Recently discovered this reference to fictional parody of the BBC Third Programme (what BBC Radio 3 used to be called) in a 1962 John Updike short story, called "The Astronomer":
"Bela lit a cigar and, managing its fresh length and the wineglass with his electric certainty of touch, talked. Knowing that, since the principal business of my employment was to invent the plots of television commercials, I was to some extent a humourist, he told me of a parody he had seen of the B.B.C. Third Porgramme. It involved Bertrand Russell reading the first five hundred decimal places of π, followed by twenty minutes of silent meditation led by Mr. T. S. Eliot, and then Bertrand Russell reading the next five hundred places of π."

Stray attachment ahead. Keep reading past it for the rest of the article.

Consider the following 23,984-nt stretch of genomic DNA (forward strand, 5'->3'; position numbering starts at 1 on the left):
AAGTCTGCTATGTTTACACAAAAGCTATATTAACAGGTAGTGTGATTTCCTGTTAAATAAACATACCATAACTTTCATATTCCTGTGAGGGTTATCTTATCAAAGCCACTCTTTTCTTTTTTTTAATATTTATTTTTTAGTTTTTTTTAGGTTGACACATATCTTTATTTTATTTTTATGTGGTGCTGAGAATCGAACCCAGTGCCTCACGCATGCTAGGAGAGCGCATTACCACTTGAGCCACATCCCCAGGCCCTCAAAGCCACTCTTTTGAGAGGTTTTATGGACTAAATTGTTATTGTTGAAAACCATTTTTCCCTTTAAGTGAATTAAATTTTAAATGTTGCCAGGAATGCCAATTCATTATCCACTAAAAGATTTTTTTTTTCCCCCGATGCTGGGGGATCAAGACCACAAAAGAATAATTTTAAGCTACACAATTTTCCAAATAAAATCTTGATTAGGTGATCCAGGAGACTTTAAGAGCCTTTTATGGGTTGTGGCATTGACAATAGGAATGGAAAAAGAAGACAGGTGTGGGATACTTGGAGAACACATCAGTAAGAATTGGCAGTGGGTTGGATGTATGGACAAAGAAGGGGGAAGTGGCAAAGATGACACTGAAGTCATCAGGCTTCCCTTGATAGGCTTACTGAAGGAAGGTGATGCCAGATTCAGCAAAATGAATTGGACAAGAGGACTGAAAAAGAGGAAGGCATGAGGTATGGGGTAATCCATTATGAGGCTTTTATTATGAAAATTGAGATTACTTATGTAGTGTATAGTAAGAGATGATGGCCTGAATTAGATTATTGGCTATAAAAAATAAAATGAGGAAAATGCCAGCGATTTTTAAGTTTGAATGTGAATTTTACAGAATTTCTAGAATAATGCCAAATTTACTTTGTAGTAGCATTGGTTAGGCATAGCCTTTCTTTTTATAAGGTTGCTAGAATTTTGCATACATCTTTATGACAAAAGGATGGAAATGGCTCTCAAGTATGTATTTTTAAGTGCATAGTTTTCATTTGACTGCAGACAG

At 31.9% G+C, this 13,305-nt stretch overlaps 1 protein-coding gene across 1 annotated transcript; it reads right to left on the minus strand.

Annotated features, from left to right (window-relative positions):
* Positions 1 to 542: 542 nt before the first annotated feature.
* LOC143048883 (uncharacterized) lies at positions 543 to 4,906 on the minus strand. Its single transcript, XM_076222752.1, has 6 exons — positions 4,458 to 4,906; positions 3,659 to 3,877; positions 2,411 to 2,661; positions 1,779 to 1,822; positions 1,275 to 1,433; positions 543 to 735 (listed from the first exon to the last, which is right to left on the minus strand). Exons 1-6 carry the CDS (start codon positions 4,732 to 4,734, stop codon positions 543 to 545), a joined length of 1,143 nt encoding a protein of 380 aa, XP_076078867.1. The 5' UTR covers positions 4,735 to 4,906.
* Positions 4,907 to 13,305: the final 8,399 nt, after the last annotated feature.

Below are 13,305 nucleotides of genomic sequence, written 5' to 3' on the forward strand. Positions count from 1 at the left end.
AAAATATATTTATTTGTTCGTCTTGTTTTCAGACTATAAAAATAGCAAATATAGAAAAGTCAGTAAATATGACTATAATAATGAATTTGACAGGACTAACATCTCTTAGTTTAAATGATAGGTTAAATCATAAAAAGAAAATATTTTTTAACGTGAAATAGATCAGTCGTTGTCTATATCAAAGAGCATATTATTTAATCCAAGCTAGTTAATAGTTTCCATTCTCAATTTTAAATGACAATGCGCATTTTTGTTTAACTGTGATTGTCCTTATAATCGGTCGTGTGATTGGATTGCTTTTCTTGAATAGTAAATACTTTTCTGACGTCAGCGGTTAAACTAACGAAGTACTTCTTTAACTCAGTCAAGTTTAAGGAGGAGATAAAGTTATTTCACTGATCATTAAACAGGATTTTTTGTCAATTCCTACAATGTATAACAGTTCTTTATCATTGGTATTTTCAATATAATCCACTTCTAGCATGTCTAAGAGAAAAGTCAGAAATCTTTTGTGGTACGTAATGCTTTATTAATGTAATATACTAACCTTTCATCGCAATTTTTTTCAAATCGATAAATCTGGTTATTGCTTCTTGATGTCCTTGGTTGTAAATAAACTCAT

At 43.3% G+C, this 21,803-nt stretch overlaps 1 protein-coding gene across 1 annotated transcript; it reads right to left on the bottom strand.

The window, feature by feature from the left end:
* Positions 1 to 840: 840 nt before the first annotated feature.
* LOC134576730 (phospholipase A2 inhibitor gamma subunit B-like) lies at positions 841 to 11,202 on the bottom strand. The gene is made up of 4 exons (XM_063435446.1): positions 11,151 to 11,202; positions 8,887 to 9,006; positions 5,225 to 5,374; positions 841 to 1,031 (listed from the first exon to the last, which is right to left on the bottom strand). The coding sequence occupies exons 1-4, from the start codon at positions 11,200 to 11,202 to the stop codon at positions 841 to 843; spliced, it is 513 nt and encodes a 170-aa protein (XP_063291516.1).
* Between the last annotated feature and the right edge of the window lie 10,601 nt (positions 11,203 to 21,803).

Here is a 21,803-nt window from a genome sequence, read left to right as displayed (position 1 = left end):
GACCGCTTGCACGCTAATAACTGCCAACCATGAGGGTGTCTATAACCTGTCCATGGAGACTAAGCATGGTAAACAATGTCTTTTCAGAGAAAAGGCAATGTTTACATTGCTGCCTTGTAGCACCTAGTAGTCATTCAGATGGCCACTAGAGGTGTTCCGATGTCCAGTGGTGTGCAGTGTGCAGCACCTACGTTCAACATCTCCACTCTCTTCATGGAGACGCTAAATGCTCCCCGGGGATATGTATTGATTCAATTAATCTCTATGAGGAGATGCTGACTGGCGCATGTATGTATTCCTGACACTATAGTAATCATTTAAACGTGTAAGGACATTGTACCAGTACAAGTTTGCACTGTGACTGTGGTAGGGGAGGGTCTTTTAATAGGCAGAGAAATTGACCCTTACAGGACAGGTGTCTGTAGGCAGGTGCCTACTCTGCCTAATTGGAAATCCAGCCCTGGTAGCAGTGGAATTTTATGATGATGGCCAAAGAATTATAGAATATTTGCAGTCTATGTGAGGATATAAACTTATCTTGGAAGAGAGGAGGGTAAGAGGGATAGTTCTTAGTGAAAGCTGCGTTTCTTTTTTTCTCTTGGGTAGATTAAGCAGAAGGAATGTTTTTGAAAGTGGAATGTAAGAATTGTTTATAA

They don’t make ’em like that anymore.
(From Updike’s collection, Pigeon Feathers and other stories.)
Leave a Reply